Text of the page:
College basketball season is right around the corner. So let’s do some math:
Logically, actually following, living and breathing for sports is a futile endeavor. Every year, I watch the NCAA tournament. Every year, my school’s team loses at some point during this tournament. After every loss, I see people around me either throwing angry tantrums or just getting sad. Last year we were sad. I prefer the sadness to the anger, at any point, because it’s better at bonding people together than anger, and you don’t regret it as much afterwards. I’ve never broken a chair out of sadness but I’ve know people who had to purchase a new chair thanks to sports.
After every one of these losses, I am reminded that only around 7 or 8 college basketball teams’ seasons end in a victory - There are around 4 year-end consolation tournaments, each with one champion, and the Ivy League doesn’t play a conference tournament, so a few of the teams in that conference will win their last game against one another. Otherwise, from what I understand, everyone else either loses in a conference tournament or loses in a post-season tournament. This isn’t perfect science, but according to that fuzzy math, there’s a two percent chance that you don’t end your season in tears.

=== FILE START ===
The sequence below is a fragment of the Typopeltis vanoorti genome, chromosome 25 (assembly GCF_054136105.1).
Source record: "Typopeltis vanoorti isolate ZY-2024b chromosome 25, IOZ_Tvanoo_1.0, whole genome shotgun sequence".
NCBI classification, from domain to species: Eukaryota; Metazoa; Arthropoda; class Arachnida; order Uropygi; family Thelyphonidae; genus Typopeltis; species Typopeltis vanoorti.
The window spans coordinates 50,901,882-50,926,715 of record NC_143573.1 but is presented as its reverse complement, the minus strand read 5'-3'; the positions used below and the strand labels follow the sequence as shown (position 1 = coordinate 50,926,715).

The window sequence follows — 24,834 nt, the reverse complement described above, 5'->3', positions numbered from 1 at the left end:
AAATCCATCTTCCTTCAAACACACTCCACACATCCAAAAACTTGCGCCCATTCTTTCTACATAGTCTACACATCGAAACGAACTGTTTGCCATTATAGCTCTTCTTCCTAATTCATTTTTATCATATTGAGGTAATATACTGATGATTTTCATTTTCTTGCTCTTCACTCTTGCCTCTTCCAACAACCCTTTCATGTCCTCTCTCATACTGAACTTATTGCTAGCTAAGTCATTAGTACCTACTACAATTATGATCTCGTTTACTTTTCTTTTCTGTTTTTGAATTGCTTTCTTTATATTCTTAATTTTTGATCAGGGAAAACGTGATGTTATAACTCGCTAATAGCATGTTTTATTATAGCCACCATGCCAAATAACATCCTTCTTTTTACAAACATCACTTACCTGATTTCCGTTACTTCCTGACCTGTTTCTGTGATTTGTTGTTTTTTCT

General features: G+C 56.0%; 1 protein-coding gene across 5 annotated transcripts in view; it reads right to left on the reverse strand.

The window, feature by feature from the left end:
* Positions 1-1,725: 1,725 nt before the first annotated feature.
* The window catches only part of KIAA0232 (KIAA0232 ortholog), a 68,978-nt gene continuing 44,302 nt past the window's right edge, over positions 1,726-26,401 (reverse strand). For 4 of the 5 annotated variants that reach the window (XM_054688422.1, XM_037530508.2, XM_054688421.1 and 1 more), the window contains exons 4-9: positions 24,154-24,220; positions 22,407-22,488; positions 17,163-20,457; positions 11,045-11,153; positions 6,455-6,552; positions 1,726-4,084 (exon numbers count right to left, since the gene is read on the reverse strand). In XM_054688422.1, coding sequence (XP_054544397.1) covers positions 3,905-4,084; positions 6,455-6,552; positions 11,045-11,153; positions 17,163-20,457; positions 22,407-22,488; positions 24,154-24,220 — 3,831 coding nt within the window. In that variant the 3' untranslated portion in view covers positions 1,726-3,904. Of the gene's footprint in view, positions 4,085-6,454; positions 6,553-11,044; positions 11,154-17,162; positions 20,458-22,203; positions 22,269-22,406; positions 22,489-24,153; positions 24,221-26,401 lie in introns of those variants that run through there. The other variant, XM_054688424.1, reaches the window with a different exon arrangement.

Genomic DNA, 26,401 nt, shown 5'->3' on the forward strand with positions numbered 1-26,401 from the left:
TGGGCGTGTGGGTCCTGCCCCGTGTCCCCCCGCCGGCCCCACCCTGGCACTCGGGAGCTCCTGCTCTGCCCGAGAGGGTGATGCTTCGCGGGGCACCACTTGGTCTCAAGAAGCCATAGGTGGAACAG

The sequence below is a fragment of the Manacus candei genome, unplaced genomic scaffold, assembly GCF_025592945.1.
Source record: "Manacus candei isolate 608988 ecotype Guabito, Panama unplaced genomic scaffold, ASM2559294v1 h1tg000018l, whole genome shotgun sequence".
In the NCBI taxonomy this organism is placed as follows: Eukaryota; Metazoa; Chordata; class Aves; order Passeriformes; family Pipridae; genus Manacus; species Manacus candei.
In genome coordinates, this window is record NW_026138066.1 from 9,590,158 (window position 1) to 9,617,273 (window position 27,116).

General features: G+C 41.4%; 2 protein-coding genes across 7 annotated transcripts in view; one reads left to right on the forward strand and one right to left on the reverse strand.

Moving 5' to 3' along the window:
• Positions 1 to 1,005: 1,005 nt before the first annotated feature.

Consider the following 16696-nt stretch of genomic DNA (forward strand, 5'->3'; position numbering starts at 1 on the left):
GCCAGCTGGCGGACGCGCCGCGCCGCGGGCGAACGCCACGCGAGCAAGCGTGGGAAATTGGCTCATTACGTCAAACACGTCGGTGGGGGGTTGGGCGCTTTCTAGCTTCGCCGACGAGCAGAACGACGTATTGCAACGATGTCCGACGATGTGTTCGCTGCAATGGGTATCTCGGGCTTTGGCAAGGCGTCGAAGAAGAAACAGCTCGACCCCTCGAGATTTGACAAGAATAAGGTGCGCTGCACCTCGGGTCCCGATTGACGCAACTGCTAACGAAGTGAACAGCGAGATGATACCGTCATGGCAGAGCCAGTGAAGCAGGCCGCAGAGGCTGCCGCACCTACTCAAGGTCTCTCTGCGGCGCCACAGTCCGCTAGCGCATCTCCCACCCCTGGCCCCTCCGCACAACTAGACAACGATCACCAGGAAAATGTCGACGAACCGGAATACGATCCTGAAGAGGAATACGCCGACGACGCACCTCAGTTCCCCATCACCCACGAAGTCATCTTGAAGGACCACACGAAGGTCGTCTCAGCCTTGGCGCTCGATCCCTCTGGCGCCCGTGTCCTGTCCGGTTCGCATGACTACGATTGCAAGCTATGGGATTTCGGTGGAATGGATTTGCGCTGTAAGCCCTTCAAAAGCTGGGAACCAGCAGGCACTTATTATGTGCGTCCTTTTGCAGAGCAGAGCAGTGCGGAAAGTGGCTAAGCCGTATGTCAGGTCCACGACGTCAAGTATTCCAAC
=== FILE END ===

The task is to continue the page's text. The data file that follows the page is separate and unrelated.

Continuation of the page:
Maybe not in tears. Everyone deals with loss differently. I personally have been criticized for not taking losses hard enough, and I personally have been criticized for being taking them too hard. I think this is because I deal with losing in sports with less anger and more despair. I get, like, comically depressed, melodramatic, I way overdo it because to I don’t feel like sports is worth getting sad about, yet I find myself feeling it anyway, so I’m caught in a weird bind between being disappointed in others and disappointed in myself. When I catch myself actually upset at a game, my mind goes to “oh, I thought I wouldn’t do this” for at least a few seconds before coming back to it. Those are the darkest moments of my sports fandom.
Yet, these are real emotions. I respect that, feeling something with enough intensity that you’re crying by the end of it is so rare. I respect people who don’t feel shame for that, who are free in doing that, because I don’t feel like I am and I wish that I was.
Due to spite for or maybe fear of that, I’ve turned away from following sports (I have written about this before, by the way) how I used to. It just feels like I’ll always be disappointed in some capacity. For others, my advice is this - Try not to let it get to you the way that it gets to me. If you want to be angry, if you want to be sad, do that. I’d hope you keep it under control, of course, but it is so much better to feel something than to hate yourself for feeling something.